-Boron is very important in glass manufacture. It is employed to obtain the low expansion and quick heat transfer necessary for hot-cold cycle endurance. It also imparts corrosion resistance and lower temperature workability (at the expense of working range). Small amounts in ordinary soda-lime glass (1-1.5%) give greater strength, brilliance, durability, thermal shock resistance and protect against the tendency to crystallize during the cool cycle. Adding boric oxide for silica reduces melting temperature, substituting it for soda improves thermal properties and durability.
-Borax and Boracic Acid are both soluble and unsuitable sources for glazes, but fine for frits.
-B2O3 can actually be a refractory, frits with very high contents are used in the refractory industry. These frits do not contain SiO2 (depriving boron of a reaction with it to form a borosilicate glass).
How much B2O3 should a glaze have? For low fire glazes, just getting them to melt well is a priority so lots is needed. Bot for stoneware glazes (cone 5 and higher) Less boron is better. Just enough to melt to the degree you need. This is different for each recipe (e.g. G2934 only needs 0.12 to have a fluid melt, G2926B needs 0.34). Complex eutectics are involved in every recipe. If lithia or zinc are present less boron is needed. If too much boron is present the glaze melts too early and likely will not be suitable for use with decals. That being said, if you want a reactive glaze, like those in the Mastering Glazes book, then more boron is needed to get good melt fluidity (and better crystallization on cooling). Likewise, if the glaze is crazing, often the only practical way to get the thermal expansion down is more boron to permit less KNaO and more Al2O3/SiO2.
Glaze Color - Blue haze, Boron blue
Low fire transparent glazes employing boron frits, which have CaO and lack alumina, will have opalescent blue cloudy effects from the formation of calcium borate crystals. These 'boron blue' glazes work well visually on terra cotta bodies. These crystals do not form well if there is adequate alumina to stiffen the melt.
The two top clay bars contain 15% hydrous borax. At cone 06, a very low temperature, it has already melted and drained out of the bars, running down over the others as a glass.
Fired at 1850. Notice that Frit 3195 is melting earlier. By 1950F, they appear much more similar. Melting earlier can be a disadvantage, it means that gases still escaping as materials in the body and glaze decompose get trapped in the glass matrix. But if the glaze melts later, these have more time to burn away. Glazes that have a lower B2O3 content will melt later, frit 3195 has 23% while Frit 3124 only has 14%).
This is unlike some raw materials which melt suddenly.
Feldspar and talc are both flux sources (glaze melters). But the fluxes (Na2O and MgO) within these materials need the right mix of other oxides with which to interact to vitrify or melt a mix. The feldspar does source other oxides for the Na2O to interact with, but lacks other fluxes and the proportions are not right, it is only beginning to soften at cone 6. The soda frit is already very active at cone 06! As high as cone 6, talc (the best source of MgO) shows no signs of melting activity at all. But a high MgO frit is melting beautifully at cone 06. While the frits are melting primarily because of the boron content, the Na2O and MgO have become active participants in the melting of a low temperature glass. In addition, the oxides exist in a glass matrix that is much easier to melt than the crystal matrix of the raw materials.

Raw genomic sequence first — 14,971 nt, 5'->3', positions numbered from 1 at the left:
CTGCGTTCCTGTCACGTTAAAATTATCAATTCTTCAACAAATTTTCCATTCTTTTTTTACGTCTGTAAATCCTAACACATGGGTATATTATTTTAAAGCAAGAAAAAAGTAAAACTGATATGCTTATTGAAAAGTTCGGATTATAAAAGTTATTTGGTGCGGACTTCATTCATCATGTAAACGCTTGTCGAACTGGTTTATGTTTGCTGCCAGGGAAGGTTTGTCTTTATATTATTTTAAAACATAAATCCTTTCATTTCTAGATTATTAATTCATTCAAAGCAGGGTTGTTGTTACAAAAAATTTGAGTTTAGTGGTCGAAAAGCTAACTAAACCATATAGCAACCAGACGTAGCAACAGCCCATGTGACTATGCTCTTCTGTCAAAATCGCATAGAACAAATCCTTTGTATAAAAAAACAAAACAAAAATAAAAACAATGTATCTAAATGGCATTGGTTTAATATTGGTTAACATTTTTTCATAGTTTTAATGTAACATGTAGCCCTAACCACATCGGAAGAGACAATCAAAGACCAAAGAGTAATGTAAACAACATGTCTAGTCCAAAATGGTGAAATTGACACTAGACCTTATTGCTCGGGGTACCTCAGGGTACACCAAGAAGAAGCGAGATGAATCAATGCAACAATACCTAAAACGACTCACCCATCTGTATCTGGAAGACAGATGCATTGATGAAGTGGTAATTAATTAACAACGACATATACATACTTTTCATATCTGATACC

I used a binder to form 10 gram GBMF test balls and fired them at cone 08 (1700F). Frits melt really well, they do not gas and they have chemistries we cannot get from raw materials (similar ones to these are sold by other manufacturers). These contain boron (B2O3), it is magic, a low expansion super-melter. Frit 3124 (glossy) and 3195 (silky matte) are balanced-chemistry bases (just add 10-15% kaolin for a cone 04 glaze, or more silica+kaolin to go higher). Consider Frit 3110 a man-made low-Al2O3 super feldspar. Its high-sodium makes it high thermal expansion. It works in bodies and is great to incorporate into glazes that shiver. The high-MgO Frit 3249 (for the abrasives industry) has a very-low expansion, it is great for fixing crazing glazes. Frit 3134 is similar to 3124 but without Al2O3. Use it where the glaze does not need more Al2O3 (e.g. it already has enough clay). It is no accident that these are used by potters in North America, they complement each other well. The Gerstley Borate is a natural source of boron (with issues frits do not have).
This high boron cone 04 glaze is generating calcium-borate crystals during cool down (called boron-blue). This is a common problem and a reason to control the boron levels in transparent glazes; use just enough to melt it well. If a more melt fluidity is needed, decrease the percentage of CaO. For opaque glazes, this effect can actually enable the use of less opacifier.
Melt fluidity test showing Perkins Studio clear recipe original (left) and a reformulated version that sources the boron from Ferro Frit 3134 instead of Gerstley Borate (right). The later is less amber in color (indicating less iron) and it melts to very close to the same degree.